Reason 1 – the articles of association
The default provision in most companies’ articles of association gives is that the directors have the power to manage the company – not any one director.
Reason 2 – the Companies Act 2006, Section 40
Section 40 states that the power of the directors to bind a company is free of any limitation in the company’s constitution. But this presumption applies “in favour of a person who deals with the company in good faith".
A person who “deals with" a company only if they are a party “to any transaction or other act to which the company is a party”.
But a notary is not a party to any transaction or other act, so cannot rely on this statutory presumption.
Reason 3 – Other board resolutions etc
It is possible that there may be a restriction on the power or authority of a director (a specific one, a class of directors or all directors) to sign a document because of:
- previous director’s resolutions;
- shareholder resolutions;
- provisions in shareholder agreements;
- loan documents; or
- other documents.
Not all may be open to, or available for, inspection. Practically, the only way would be to check all these of the documents – even if they all made available. Which in a long-standing company can be a time-consuming task (and expensive for the client company) – even if the company is willing to allow the notary to carry out the check.
Companies often need to sign documents provided from abroad. The way companies are described in those documents varies, but often they do not clearly or correctly describe the company involved. For example:
not stating the registered number of the company:
- stating that a company is incorporated in the UK:
- In the UK companies are incorporated in the part of the UK where they have their registered office;
- For example: a company having its registered office in London, will be registered in England and Wales
not stating the registered office:
- In the UK it is possible to change the name of a company but not its registered number;
- In some other countries it is not possible to change either;
not stating the full name of the company:
- by convention for UK companies the registered office is stated;
- it is possible to use any other address, but by convention the principal business address is stated;
- the full (proper) name of the company is that found on its certificate of incorporation (or on the Companies House website);
- the registered name must appear in all documents that a company produces[^1]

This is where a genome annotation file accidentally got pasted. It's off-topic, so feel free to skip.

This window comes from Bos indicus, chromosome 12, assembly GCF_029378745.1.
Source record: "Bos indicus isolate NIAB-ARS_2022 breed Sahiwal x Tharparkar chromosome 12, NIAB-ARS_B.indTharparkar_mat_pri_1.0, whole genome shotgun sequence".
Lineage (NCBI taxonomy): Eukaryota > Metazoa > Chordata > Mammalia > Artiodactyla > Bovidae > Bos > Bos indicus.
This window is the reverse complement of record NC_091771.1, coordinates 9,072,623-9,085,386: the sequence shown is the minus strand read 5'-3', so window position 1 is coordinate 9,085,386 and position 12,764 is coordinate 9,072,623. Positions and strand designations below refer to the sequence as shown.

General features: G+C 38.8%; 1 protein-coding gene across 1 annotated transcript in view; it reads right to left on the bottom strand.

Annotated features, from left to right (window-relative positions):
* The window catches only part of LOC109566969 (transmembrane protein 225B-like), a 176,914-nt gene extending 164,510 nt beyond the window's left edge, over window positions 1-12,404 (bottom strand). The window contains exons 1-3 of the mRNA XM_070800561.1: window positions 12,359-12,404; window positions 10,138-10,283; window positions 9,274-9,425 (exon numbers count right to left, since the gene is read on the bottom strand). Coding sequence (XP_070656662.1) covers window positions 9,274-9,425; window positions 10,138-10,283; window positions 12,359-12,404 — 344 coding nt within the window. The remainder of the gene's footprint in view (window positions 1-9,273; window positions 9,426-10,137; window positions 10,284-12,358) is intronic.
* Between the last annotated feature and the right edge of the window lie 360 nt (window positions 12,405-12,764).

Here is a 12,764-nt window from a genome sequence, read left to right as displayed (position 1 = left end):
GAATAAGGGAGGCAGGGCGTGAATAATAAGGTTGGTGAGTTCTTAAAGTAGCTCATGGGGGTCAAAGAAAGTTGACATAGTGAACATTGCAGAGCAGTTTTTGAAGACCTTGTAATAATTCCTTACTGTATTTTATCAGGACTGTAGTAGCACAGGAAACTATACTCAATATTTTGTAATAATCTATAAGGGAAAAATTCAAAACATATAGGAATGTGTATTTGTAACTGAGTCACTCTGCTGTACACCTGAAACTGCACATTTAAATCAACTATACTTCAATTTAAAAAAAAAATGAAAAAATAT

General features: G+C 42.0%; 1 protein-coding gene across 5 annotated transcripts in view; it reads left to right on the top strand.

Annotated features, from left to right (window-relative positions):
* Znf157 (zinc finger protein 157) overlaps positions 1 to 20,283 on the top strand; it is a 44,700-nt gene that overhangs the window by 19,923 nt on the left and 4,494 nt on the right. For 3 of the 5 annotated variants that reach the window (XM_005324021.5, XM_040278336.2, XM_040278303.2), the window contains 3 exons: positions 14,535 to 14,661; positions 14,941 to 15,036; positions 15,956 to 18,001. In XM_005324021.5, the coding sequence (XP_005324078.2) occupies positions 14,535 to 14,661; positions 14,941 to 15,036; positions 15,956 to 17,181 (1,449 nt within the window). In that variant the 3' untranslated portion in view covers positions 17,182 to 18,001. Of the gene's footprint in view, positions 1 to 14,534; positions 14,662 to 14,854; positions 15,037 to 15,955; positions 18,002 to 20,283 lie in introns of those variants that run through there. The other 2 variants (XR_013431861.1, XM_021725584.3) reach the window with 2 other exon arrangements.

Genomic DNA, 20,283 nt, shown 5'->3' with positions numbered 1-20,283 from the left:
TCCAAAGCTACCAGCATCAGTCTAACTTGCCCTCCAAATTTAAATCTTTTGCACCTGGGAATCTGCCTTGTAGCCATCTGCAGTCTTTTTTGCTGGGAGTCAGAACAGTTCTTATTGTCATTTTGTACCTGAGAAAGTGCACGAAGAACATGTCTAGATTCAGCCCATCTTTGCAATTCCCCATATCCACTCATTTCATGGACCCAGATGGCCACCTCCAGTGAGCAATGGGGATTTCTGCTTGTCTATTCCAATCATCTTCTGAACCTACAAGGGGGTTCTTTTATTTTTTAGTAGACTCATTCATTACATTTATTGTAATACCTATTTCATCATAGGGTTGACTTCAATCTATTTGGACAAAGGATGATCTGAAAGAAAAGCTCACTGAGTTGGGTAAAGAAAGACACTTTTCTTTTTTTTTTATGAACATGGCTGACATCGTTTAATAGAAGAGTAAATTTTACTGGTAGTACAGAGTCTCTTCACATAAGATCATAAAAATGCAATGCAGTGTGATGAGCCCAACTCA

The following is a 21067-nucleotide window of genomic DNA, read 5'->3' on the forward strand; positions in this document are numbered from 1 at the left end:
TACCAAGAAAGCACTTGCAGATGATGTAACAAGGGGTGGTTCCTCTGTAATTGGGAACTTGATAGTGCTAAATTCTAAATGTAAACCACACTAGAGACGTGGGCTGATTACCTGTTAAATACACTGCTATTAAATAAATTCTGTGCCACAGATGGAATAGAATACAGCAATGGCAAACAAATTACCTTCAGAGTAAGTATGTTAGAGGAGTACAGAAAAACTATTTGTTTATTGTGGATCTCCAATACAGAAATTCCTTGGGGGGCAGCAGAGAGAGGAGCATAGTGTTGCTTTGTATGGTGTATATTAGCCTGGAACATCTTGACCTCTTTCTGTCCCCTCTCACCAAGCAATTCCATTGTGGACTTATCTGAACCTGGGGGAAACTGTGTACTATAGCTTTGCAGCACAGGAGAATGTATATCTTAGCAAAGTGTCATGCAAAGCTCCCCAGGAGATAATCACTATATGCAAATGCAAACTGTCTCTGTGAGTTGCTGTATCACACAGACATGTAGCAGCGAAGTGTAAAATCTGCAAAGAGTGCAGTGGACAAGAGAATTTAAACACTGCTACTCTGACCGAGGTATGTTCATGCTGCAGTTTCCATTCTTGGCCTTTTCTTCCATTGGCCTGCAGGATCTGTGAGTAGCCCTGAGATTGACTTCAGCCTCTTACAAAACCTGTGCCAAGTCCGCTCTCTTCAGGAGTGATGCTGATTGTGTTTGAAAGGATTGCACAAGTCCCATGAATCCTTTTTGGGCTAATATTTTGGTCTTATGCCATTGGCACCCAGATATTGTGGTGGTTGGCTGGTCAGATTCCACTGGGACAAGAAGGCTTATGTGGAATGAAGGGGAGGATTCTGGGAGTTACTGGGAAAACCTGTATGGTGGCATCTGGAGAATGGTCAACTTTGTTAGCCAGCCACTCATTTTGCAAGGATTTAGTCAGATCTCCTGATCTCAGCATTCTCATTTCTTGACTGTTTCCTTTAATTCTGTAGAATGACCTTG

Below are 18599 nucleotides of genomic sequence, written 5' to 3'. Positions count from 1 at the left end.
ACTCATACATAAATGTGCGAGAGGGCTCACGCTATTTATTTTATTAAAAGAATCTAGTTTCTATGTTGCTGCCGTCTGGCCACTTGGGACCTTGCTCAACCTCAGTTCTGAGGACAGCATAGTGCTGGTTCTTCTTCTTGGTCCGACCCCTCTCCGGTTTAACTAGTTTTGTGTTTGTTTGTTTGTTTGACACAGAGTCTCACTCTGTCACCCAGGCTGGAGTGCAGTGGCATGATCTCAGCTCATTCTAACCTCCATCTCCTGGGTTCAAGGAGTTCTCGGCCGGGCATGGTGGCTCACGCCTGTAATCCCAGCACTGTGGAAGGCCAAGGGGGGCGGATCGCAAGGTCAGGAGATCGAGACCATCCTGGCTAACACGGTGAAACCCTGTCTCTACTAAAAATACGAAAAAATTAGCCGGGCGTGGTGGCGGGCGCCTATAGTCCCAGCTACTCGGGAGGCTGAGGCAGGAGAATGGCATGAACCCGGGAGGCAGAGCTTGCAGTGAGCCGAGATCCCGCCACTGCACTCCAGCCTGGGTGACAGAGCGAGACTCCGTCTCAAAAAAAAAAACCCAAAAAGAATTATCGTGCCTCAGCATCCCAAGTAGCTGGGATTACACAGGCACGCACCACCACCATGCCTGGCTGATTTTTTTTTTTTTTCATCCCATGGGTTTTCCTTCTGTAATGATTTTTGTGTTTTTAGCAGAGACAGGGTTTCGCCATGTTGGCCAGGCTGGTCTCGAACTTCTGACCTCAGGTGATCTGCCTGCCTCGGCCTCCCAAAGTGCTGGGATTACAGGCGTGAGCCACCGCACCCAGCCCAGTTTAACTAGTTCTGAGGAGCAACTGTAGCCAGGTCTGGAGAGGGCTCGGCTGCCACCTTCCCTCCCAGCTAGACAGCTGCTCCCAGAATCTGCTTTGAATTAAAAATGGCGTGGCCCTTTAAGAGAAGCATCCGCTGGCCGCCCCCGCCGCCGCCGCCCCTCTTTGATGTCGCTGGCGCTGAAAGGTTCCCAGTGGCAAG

Why does this matter
Powers of attorney are one of the most common documents that need signing by a company engaging in activities in other countries. A company should always execute powers of attorney should always execute them as deeds. The reasons why powers of attorney = deeds are described in a note available on my website.
Although the common situation is that the directors sign powers of attorney for their company, sometimes there is a requirement that someone other than a director should be able to sign.
If you are involved in a property transaction in Spain you will be almost invariably provided with a power of attorney to sign[^1]. And almost, just as invariably, the power of attorney will include the following 5 type of clauses:
- the attorney has the power to buy any property/goods on your behalf at the price and on what conditions the attorney wishes;
- the attorney has the power to sell any property/goods on your behalf at the price and on what conditions the attorney wishes;
- the attorney has the power to open and operate bank accounts on your behalf (sometimes the power extends to borrowing money in your name); and
- the attorney has the power to act in conflict to your best interests[^2]; and
- the attorney can delegate her/his powers to other people, who need not be lawyers.
Although there is no explicit wording, the power of attorney does not have an expiry date[^3].
A very one-sided agreement which most people would not to sign. But most people do sign just such document…
Documents prepared in another country but needing signing in England by a company often state that the country of incorporation is the UK.
Technically this is incorrect. In fact the country of incorporation is the place where the registered office of the company (e.g. in England and Wales or Scotland or Northern Ireland, etc).
What is the solution?